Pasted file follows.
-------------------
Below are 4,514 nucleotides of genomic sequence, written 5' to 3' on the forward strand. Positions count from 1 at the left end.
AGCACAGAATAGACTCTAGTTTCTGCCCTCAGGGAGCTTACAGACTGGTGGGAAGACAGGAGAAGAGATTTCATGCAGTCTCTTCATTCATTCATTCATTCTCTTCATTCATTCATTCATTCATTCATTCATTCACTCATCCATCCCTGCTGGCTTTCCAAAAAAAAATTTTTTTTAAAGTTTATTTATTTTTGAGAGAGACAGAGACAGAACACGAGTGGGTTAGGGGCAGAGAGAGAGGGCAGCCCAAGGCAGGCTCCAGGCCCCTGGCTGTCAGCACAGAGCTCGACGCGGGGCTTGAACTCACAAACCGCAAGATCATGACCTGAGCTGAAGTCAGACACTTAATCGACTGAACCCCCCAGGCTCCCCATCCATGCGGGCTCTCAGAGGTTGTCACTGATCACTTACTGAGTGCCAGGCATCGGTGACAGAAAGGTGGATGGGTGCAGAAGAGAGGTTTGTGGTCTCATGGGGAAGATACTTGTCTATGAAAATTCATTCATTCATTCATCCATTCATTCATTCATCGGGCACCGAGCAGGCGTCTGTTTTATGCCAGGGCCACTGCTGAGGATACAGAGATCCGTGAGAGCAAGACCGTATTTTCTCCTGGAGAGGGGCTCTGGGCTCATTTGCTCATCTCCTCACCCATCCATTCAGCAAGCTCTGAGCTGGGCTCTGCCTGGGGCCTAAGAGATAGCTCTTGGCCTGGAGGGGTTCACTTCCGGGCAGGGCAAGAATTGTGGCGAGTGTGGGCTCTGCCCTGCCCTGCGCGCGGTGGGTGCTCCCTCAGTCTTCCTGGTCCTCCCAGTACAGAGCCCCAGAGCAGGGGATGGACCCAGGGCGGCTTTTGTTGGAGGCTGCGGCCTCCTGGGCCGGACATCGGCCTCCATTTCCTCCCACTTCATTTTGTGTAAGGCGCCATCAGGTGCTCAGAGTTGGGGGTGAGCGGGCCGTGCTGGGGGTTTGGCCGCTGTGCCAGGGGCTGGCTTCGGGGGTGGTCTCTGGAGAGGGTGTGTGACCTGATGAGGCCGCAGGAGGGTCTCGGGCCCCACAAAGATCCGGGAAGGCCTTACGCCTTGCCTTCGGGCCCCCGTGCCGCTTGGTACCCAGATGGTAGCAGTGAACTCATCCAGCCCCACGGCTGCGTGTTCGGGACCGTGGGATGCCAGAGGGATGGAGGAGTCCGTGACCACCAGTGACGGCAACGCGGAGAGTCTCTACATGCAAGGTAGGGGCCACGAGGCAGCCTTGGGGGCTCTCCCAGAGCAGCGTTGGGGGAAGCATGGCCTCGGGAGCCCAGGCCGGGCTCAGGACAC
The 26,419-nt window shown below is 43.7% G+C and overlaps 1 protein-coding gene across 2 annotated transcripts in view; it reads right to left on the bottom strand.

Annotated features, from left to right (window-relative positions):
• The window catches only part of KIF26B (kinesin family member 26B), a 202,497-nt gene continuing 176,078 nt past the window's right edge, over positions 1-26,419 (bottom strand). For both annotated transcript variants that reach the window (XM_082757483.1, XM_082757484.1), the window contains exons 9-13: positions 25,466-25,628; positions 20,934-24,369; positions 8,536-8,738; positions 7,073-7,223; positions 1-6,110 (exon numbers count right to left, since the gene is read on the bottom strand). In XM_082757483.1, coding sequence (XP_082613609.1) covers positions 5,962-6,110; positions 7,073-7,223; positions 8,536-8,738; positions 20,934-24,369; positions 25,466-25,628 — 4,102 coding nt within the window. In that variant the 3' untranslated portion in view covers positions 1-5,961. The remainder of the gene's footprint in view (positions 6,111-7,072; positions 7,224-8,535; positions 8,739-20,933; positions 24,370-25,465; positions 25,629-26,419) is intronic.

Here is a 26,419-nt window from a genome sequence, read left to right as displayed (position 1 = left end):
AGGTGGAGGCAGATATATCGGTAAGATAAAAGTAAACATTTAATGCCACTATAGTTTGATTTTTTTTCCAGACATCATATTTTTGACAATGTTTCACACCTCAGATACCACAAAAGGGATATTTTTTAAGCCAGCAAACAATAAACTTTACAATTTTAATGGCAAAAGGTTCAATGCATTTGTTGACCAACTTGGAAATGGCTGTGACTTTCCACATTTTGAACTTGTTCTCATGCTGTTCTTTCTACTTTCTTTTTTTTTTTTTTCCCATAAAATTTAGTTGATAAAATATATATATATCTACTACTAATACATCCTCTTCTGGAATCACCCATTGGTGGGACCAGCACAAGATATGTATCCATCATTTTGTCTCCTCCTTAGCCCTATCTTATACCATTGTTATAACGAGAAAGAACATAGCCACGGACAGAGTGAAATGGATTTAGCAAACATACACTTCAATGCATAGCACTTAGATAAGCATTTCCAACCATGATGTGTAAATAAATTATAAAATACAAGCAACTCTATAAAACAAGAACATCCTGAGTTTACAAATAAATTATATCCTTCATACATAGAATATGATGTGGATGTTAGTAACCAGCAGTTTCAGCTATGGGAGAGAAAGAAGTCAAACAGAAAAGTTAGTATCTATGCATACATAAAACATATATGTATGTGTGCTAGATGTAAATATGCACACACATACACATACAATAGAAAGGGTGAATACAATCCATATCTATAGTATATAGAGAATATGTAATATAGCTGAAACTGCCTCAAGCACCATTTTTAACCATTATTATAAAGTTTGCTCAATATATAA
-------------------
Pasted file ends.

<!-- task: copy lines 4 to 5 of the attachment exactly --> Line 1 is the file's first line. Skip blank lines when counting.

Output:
Annotated features, from left to right (window-relative positions):
• The window catches only part of KIF26B (kinesin family member 26B), a 202,497-nt gene continuing 176,078 nt past the window's right edge, over positions 1-26,419 (bottom strand). For both annotated transcript variants that reach the window (XM_082757483.1, XM_082757484.1), the window contains exons 9-13: positions 25,466-25,628; positions 20,934-24,369; positions 8,536-8,738; positions 7,073-7,223; positions 1-6,110 (exon numbers count right to left, since the gene is read on the bottom strand). In XM_082757483.1, coding sequence (XP_082613609.1) covers positions 5,962-6,110; positions 7,073-7,223; positions 8,536-8,738; positions 20,934-24,369; positions 25,466-25,628 — 4,102 coding nt within the window. In that variant the 3' untranslated portion in view covers positions 1-5,961. The remainder of the gene's footprint in view (positions 6,111-7,072; positions 7,224-8,535; positions 8,739-20,933; positions 24,370-25,465; positions 25,629-26,419) is intronic.